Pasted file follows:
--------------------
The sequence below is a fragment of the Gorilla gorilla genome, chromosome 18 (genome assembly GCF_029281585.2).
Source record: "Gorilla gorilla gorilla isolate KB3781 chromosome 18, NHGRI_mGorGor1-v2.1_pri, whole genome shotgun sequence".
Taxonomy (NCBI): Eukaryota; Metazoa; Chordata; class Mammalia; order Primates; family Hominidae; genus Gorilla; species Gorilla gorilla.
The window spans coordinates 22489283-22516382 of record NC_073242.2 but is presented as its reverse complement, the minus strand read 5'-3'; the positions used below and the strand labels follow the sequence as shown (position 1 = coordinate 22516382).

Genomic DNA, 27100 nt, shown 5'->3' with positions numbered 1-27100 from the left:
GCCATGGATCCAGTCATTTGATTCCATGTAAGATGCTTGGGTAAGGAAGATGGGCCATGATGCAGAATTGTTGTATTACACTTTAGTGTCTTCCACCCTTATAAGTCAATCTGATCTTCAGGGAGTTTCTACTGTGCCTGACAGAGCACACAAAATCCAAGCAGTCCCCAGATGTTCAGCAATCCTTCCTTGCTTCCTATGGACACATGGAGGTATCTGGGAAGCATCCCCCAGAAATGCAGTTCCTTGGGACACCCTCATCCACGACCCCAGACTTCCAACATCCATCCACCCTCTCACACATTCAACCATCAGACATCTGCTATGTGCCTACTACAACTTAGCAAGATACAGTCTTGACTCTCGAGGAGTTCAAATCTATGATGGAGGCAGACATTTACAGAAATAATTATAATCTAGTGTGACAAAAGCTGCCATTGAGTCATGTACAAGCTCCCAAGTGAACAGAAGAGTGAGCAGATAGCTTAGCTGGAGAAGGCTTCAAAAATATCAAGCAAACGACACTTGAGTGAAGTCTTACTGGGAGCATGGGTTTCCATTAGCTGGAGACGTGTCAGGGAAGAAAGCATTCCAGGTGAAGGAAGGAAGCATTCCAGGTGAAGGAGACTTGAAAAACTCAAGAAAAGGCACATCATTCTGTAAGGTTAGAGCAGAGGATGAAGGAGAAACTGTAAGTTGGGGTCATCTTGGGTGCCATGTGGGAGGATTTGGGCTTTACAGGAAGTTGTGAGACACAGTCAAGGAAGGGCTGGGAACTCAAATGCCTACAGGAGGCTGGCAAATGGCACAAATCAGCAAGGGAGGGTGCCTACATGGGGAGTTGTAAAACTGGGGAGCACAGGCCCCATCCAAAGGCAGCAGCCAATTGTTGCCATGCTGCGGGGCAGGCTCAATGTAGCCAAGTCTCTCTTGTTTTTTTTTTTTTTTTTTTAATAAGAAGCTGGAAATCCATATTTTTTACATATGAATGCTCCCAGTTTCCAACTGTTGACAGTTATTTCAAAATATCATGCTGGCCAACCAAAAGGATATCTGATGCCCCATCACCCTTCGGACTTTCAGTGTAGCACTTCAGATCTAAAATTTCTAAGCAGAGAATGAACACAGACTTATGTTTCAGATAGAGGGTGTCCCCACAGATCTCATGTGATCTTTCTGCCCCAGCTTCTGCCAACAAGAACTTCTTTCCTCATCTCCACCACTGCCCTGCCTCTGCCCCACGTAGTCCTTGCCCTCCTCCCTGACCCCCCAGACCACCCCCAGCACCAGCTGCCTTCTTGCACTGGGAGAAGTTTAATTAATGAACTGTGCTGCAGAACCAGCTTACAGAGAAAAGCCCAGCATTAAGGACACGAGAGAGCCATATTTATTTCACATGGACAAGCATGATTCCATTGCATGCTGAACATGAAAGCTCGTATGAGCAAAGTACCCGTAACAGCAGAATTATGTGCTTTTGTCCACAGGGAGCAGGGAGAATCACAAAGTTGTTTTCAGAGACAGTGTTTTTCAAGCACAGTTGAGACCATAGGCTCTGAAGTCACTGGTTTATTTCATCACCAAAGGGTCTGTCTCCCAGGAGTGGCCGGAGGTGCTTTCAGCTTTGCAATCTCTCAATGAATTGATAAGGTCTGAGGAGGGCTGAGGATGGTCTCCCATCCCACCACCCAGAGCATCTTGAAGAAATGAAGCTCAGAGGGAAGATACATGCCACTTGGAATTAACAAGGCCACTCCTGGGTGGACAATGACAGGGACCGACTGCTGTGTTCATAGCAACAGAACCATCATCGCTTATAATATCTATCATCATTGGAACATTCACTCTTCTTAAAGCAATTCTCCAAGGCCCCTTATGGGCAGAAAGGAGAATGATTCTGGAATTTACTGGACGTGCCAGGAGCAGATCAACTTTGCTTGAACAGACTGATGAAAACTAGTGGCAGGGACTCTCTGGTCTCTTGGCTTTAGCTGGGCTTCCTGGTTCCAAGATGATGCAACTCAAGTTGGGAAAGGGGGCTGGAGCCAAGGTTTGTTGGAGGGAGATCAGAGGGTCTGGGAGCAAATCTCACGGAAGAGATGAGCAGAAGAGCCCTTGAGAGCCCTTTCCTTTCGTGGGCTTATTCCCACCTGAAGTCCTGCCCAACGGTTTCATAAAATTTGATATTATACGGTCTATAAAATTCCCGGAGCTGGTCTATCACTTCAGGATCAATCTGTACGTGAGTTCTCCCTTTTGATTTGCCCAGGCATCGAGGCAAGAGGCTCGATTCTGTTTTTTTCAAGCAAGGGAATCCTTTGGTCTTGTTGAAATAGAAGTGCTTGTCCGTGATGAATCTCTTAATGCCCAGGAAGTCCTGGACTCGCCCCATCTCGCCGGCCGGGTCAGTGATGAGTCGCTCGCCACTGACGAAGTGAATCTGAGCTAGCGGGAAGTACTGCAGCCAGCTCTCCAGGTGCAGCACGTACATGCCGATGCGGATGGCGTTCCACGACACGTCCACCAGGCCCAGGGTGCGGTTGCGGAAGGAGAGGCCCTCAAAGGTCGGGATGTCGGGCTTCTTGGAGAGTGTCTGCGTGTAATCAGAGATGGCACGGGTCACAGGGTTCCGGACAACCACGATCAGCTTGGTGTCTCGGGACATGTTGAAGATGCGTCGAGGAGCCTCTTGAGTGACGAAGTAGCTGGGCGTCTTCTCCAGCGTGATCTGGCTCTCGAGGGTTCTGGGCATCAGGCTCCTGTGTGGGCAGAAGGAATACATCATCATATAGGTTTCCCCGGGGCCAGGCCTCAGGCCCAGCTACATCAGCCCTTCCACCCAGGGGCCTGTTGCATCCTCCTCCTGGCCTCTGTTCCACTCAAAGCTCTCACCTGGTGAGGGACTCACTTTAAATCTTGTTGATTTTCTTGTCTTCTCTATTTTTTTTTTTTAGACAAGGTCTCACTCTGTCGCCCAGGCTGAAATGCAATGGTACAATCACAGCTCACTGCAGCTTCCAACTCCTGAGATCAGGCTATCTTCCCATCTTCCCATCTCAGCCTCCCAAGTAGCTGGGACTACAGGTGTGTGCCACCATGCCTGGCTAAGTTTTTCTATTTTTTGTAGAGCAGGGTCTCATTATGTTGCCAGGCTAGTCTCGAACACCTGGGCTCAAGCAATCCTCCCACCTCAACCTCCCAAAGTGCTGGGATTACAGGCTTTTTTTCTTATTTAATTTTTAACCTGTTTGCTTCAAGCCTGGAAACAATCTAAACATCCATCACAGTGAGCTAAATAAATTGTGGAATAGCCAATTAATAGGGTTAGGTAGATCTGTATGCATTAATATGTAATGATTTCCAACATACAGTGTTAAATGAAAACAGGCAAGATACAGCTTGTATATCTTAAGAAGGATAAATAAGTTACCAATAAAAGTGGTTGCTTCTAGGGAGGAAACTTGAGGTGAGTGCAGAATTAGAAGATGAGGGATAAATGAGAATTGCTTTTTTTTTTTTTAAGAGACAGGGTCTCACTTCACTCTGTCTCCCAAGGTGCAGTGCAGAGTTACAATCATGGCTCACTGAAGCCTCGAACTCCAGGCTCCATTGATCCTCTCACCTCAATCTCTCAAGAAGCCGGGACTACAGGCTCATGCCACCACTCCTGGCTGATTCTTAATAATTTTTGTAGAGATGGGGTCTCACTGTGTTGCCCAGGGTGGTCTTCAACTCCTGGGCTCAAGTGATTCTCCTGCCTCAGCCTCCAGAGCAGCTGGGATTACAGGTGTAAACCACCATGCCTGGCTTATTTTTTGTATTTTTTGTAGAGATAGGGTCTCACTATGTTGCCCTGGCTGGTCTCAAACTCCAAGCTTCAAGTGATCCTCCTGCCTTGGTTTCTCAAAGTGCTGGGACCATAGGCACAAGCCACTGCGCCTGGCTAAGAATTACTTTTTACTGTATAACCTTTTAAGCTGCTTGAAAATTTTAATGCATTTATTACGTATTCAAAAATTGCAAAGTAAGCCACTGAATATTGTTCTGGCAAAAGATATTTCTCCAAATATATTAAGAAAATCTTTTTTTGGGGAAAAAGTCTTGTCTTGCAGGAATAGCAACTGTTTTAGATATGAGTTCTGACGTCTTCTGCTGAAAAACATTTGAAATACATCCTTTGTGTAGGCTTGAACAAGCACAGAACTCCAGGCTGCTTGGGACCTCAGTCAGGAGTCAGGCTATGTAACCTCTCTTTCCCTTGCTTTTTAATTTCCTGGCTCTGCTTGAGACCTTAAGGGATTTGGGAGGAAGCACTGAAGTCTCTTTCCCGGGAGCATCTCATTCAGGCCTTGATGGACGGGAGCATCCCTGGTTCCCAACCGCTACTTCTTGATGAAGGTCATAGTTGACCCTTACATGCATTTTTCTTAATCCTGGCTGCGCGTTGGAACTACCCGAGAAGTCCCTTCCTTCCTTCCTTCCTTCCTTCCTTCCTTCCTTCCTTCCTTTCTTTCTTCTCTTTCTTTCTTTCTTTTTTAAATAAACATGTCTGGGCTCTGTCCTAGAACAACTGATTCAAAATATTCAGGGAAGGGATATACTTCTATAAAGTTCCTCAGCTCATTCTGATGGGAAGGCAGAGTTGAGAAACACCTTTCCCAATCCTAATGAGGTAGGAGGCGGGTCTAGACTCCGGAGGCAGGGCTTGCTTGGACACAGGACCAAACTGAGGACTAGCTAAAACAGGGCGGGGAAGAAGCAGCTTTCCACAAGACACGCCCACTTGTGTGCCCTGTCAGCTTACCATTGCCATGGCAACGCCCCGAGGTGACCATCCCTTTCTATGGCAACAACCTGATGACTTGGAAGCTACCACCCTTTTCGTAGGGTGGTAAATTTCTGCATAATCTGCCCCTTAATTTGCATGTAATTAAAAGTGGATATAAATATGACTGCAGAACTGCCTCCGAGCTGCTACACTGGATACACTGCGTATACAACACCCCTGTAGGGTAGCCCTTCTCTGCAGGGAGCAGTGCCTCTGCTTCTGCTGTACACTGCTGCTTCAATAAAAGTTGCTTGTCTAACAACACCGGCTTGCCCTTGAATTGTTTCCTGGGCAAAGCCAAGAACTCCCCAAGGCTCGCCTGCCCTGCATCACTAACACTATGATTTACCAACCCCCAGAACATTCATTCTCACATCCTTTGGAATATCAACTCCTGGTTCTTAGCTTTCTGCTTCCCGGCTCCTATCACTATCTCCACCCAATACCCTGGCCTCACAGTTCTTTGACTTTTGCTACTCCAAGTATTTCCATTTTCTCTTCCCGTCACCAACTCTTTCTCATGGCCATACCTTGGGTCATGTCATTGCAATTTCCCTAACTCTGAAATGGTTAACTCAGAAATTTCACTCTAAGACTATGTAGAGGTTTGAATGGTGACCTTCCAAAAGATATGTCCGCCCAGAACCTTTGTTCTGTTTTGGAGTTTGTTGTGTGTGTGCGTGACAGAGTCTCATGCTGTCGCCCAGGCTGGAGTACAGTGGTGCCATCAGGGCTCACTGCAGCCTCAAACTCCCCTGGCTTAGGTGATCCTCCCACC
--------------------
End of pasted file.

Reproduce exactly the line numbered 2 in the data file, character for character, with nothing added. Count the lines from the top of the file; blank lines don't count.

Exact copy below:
Source record: "Gorilla gorilla gorilla isolate KB3781 chromosome 18, NHGRI_mGorGor1-v2.1_pri, whole genome shotgun sequence".